A wildfire can spread out like waves in moderate conditions, advancing quickly for a while, then slowing as it reaches out for more fuel and then surging forward again. But it can also jump across stretches when the conditions are right—this movement is called spotting. This is most likely what happened Friday, Finney said, when the fire burst onto the freeway and ignited blazes in many vehicles. “It wasn’t burning the asphalt, it was throwing embers,” he said, moving forward by igniting new fires ahead of it. “This is how fires get across lakes, freeways and ridges—with high winds, low humidity and spotting.”

Once officials realized the fire was headed for the freeway, Correll said, they assessed the potential damage and even anticipated multiple casualties from the incident. But on Friday, because of an evacuation of people stuck on the freeway, no lives were lost and only a few suffered minor injuries. However, in local media reports, several people recounted watching in horror as their vehicles caught fire, or being held hostage in their cars as the flames lashed at nearby vehicles.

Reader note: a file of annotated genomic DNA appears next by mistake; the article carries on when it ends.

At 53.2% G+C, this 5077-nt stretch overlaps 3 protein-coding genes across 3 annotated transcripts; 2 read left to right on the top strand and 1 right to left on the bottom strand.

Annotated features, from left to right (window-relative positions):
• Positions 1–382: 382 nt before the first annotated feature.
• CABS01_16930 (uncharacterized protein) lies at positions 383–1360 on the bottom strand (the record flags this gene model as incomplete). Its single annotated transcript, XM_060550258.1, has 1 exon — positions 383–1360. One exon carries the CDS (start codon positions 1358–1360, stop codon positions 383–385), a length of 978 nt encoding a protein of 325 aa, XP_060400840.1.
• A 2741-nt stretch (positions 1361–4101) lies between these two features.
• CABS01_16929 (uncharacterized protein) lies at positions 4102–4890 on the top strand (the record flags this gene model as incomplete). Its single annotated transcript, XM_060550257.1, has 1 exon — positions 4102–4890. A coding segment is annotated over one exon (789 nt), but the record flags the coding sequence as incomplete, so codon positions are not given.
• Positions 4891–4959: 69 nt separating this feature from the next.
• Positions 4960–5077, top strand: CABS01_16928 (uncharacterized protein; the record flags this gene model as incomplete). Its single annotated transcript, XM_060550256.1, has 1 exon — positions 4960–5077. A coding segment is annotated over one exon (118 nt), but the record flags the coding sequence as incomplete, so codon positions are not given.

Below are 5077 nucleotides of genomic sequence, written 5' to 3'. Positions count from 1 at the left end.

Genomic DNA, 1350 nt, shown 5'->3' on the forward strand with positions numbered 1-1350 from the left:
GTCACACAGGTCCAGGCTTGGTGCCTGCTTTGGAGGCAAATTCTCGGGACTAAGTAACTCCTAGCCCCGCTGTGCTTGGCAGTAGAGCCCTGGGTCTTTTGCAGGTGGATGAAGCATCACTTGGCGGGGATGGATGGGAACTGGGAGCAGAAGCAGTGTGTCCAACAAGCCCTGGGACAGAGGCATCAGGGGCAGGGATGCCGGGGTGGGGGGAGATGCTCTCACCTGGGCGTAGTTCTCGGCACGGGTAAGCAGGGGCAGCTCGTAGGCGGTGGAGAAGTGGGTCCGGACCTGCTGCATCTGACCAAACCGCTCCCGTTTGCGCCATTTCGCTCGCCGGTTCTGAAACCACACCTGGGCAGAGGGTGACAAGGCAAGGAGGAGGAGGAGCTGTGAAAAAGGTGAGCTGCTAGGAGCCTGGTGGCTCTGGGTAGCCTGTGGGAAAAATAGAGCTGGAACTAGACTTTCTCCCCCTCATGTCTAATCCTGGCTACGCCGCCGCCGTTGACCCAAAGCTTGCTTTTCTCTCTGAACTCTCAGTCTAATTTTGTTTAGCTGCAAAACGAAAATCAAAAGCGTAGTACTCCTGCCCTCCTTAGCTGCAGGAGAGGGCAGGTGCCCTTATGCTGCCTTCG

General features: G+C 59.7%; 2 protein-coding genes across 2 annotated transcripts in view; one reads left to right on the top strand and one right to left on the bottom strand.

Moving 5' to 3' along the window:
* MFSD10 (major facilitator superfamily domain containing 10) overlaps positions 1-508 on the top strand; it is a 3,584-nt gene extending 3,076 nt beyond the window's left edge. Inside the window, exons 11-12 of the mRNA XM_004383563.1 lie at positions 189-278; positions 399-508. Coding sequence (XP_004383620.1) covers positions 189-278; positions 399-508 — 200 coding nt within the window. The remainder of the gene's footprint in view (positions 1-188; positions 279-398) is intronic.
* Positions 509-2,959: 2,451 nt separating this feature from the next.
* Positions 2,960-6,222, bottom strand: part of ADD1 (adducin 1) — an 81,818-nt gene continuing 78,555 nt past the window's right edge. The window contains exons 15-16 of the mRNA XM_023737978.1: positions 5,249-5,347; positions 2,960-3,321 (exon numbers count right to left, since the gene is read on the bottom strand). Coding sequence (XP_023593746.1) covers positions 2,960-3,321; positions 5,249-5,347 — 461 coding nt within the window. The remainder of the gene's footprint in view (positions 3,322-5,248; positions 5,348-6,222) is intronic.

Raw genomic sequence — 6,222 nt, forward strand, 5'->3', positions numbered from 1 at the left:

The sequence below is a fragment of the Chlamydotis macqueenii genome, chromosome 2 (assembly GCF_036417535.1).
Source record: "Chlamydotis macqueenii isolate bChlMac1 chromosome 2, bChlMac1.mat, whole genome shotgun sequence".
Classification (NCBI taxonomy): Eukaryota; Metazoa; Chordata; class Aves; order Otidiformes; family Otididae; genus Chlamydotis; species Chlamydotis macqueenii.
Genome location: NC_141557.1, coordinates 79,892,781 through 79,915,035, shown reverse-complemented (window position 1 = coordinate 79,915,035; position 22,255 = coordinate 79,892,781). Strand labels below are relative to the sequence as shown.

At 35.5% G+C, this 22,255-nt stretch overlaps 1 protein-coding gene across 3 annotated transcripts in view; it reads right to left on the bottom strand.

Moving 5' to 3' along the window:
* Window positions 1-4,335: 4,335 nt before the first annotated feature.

An investigation into what caused the North fire is ongoing, but it was most likely caused by humans, experts said. “Most of the fires at this time of the year in this area are human-caused,” Finney said, “and because they are caused by humans, they are, well, quite near humans.”

Almost every fire like that is a threat because California is so densely populated, Stephens said.

What complicated firefighting efforts Friday was the presence of at least five drones that were most likely privately owned hobby drones, a fire services release said. These drones are commonly used to take aerial shots. The helicopters carrying water to douse the fire could not engage because of the drones flying close by, Correll said. The presence of the drones put the aerial fire suppression operation on hold for almost 25 minutes, the fire service release noted. Since Monday, the cost of suppressing the North fire totaled almost $2.5 million. The department hopes to contain it fully by today with a little help from timely rains.

Reprinted from Climatewire with permission from Environment & Energy Publishing, LLC. www.eenews.net, 202-628-6500